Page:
We should worry because Melchert-Dinkel’s defense lawyer Terry A. Watkins has not.

    Already Watkins has reported his plans to appeal. Most likely, he is gearing up not only with the same First Amendment issues, but with due process arguments as well since the original charge had not included “assisted.”

    Watkins has also indicated he wants to add probable cause into the case, too, citing the absent cause and effect link between Melchert-Dinkel’s words and the subsequent act of suicide – “the nexus of activity” – an idea first articulated by Minnesota constitutional law professor Raleigh Levin.

    The imminent Round 5 will mean another grueling legal nightmare for the loved ones of Nadia and Mark, and most of us will find our sympathies lie with these people. They have waited so long for accountability and justice. Surely, too, everyone who follows this case is tired of hearing ad nauseam Watkins’ tired little potboiler philosophy that a “moral wrong” is not the same as “a legal wrong.”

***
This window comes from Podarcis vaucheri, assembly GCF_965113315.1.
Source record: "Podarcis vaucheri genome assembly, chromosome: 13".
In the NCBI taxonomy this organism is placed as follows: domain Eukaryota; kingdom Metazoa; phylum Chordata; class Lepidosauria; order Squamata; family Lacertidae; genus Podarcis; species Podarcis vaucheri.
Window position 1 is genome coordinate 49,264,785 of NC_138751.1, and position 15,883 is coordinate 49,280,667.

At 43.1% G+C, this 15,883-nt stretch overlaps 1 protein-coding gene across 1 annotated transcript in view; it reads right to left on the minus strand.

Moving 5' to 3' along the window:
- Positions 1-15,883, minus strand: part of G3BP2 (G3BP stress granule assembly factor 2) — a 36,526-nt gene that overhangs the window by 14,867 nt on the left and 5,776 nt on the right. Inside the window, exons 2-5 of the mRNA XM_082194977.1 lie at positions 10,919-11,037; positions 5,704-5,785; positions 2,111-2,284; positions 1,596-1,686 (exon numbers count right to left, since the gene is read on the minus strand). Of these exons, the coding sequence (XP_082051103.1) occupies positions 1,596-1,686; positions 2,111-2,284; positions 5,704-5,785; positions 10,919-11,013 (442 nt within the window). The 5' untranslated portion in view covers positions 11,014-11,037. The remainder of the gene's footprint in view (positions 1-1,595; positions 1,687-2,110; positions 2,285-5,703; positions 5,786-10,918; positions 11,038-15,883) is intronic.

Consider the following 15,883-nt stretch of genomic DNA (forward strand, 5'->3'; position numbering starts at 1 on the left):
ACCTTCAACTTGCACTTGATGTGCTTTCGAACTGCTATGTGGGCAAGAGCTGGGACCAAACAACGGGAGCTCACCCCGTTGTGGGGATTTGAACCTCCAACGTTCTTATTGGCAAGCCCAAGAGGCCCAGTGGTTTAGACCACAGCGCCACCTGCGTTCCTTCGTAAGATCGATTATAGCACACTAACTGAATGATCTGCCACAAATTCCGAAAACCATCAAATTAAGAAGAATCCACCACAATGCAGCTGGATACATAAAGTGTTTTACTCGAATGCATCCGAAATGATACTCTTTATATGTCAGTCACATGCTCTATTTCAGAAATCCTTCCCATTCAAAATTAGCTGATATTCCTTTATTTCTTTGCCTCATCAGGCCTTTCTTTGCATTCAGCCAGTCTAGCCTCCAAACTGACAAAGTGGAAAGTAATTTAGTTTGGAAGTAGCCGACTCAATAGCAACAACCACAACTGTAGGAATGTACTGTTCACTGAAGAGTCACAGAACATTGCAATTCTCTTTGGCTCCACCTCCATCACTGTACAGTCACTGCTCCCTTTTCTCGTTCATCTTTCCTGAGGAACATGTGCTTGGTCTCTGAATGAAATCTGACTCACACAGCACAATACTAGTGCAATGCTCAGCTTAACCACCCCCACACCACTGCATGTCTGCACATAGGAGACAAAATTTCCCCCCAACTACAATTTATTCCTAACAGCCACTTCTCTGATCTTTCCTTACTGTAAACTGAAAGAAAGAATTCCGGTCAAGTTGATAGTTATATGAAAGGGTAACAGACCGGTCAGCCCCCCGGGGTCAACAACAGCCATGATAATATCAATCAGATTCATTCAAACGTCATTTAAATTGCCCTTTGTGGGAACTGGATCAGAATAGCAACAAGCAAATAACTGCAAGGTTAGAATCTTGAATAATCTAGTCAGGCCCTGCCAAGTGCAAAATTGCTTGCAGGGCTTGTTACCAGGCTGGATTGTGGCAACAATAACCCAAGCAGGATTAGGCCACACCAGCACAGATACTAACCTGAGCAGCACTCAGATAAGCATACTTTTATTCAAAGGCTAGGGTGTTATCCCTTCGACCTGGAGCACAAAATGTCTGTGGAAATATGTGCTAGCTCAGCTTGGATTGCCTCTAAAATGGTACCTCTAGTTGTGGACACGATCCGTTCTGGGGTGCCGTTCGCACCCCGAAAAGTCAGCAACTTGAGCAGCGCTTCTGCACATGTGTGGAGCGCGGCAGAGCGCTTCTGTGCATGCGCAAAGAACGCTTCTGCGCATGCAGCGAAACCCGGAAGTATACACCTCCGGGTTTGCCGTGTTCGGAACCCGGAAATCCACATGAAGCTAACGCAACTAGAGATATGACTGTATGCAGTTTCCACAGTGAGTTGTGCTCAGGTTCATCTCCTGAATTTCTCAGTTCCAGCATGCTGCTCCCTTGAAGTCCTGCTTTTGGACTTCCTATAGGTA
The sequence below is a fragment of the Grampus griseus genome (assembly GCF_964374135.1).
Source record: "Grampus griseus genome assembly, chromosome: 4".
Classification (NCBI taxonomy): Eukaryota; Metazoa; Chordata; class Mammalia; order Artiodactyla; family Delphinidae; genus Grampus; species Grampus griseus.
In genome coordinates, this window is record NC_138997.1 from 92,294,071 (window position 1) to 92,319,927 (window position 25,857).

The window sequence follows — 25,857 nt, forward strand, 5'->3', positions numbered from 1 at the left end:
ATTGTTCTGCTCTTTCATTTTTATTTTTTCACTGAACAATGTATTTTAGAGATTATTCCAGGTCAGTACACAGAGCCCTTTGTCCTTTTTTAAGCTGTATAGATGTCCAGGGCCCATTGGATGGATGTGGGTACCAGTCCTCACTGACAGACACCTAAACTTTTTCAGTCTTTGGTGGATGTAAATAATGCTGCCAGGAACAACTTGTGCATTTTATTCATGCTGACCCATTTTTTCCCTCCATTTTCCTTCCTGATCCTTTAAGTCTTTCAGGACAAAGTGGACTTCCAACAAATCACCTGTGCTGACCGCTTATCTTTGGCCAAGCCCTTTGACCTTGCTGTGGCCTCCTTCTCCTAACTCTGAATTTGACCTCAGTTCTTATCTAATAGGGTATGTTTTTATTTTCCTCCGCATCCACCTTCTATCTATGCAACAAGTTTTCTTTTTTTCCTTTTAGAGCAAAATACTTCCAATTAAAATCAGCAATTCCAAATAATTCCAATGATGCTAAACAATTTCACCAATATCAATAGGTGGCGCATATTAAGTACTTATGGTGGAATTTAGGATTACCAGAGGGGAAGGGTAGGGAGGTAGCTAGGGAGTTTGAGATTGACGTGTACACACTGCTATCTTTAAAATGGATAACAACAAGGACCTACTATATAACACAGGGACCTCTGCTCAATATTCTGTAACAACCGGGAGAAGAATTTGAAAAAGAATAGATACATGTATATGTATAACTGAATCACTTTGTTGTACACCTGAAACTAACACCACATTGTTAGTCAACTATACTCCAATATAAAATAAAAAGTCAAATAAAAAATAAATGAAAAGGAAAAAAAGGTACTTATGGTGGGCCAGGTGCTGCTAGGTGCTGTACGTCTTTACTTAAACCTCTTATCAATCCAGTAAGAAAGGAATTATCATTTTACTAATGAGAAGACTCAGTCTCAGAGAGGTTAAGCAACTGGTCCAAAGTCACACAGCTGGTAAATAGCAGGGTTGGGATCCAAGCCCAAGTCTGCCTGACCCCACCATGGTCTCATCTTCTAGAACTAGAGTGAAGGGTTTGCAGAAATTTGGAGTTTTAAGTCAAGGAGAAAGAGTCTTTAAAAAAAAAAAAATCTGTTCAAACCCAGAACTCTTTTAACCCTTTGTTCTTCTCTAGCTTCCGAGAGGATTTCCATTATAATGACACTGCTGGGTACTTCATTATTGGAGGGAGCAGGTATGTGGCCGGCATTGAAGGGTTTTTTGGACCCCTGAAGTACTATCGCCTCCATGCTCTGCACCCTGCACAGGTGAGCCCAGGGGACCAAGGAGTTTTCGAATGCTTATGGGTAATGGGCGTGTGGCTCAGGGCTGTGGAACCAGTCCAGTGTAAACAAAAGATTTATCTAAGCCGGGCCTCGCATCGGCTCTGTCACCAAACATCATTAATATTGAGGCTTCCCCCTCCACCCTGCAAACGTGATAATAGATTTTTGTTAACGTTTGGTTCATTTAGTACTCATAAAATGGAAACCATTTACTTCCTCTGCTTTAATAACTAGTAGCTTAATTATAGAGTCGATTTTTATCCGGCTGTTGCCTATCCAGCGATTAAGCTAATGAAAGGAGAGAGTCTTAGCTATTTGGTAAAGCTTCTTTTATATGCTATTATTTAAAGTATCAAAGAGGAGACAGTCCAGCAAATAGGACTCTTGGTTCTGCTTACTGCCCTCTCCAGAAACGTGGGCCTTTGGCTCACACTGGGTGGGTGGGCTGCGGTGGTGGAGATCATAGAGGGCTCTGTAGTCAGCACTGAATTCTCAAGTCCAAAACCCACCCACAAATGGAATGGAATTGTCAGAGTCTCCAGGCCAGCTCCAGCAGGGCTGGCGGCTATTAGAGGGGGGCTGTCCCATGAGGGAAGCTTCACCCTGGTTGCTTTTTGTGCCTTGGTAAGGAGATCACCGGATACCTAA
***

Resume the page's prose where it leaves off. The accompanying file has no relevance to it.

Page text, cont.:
If William Frances Melchert-Dinkel were truly as repentant as he says he is, he would just tell his lawyer Terry A. Watkins to shut up. If either had lost a child this way, they would.

    R.I.P. Dylan Yount, Suicide Baiting Victim, February 16, 2010, Hallidie Plaza, San Francisco. While I have breath, I will fight in your memory.

     



    • Please support our work to raise awareness about suicide baiting at Suicide Baiting Prevention at https://www.facebook.com/SuicideBaitingCrowdPrevention?ref=ts


      • Kat Lowe

      • October 18, 2014 at 9:59 am